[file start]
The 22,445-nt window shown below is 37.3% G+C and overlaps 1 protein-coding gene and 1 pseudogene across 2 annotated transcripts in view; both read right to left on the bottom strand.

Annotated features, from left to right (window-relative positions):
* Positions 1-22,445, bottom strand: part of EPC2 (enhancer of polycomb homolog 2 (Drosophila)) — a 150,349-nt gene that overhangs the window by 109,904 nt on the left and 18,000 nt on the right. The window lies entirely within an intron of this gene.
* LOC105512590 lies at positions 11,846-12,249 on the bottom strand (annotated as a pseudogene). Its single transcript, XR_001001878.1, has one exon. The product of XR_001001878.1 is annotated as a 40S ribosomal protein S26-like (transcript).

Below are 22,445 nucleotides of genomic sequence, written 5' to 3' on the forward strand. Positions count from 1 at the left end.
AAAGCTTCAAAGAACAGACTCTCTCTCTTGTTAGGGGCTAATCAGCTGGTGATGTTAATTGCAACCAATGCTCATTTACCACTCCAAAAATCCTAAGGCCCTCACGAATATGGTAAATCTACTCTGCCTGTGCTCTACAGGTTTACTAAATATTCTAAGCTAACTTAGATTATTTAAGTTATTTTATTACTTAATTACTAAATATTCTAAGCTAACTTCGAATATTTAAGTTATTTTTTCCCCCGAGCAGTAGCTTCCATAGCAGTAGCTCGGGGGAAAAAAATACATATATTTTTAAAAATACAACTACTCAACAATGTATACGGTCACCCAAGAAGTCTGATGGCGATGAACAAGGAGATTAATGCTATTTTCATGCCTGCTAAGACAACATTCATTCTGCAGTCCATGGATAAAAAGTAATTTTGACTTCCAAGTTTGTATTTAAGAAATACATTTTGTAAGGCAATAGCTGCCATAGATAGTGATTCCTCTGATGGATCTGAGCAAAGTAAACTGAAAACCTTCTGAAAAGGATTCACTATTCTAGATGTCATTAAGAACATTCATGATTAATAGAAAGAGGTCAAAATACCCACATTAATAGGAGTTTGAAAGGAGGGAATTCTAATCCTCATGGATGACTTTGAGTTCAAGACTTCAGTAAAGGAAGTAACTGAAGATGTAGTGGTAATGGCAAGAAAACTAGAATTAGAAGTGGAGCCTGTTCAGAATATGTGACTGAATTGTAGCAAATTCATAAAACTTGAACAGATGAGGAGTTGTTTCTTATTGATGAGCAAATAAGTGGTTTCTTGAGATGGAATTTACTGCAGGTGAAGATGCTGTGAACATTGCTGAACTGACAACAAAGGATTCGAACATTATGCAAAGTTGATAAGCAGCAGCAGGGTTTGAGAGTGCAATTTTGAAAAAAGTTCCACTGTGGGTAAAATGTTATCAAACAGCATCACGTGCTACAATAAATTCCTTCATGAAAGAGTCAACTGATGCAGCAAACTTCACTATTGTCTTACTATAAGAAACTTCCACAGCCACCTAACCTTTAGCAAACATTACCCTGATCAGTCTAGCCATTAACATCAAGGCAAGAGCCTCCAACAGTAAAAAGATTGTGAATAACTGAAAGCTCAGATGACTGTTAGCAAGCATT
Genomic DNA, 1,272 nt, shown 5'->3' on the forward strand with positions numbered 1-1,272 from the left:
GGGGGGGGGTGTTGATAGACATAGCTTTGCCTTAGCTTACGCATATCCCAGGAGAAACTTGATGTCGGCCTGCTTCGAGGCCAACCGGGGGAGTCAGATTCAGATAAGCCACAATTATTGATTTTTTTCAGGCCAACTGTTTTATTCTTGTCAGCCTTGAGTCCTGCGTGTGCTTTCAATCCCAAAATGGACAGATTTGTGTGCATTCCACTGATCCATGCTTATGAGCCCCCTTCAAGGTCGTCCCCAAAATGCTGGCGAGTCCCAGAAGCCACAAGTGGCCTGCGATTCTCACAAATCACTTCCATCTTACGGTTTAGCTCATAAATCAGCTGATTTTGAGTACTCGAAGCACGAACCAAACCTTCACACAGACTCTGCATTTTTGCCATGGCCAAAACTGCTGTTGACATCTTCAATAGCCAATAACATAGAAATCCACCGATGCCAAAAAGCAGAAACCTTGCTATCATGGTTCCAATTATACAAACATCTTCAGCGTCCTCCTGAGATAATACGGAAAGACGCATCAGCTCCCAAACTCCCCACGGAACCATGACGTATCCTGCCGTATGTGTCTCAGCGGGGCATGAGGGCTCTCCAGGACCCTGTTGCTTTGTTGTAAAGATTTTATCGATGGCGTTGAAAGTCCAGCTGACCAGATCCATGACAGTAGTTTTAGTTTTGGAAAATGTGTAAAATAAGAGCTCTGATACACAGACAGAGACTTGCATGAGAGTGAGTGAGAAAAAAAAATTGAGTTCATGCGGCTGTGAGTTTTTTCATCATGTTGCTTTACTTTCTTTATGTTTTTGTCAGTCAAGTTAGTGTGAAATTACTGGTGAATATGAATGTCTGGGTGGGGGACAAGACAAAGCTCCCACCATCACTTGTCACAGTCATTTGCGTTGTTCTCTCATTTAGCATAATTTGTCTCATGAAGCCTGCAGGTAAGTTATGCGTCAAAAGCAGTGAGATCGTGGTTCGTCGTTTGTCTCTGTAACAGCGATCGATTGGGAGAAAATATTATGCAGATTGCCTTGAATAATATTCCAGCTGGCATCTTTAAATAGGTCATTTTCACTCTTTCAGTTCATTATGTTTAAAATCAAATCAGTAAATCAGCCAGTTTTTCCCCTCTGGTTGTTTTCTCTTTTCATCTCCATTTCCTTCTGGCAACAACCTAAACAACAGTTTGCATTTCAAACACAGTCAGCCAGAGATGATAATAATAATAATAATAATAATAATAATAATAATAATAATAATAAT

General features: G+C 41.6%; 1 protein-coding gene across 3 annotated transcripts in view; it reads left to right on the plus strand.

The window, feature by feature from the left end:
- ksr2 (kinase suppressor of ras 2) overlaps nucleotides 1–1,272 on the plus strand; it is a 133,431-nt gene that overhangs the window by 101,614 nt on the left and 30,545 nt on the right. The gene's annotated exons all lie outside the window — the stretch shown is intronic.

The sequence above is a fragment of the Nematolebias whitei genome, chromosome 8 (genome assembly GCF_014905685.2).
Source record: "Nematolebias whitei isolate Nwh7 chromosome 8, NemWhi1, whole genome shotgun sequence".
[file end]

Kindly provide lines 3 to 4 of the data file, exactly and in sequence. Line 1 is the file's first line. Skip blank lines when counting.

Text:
* Positions 1-22,445, bottom strand: part of EPC2 (enhancer of polycomb homolog 2 (Drosophila)) — a 150,349-nt gene that overhangs the window by 109,904 nt on the left and 18,000 nt on the right. The window lies entirely within an intron of this gene.
* LOC105512590 lies at positions 11,846-12,249 on the bottom strand (annotated as a pseudogene). Its single transcript, XR_001001878.1, has one exon. The product of XR_001001878.1 is annotated as a 40S ribosomal protein S26-like (transcript).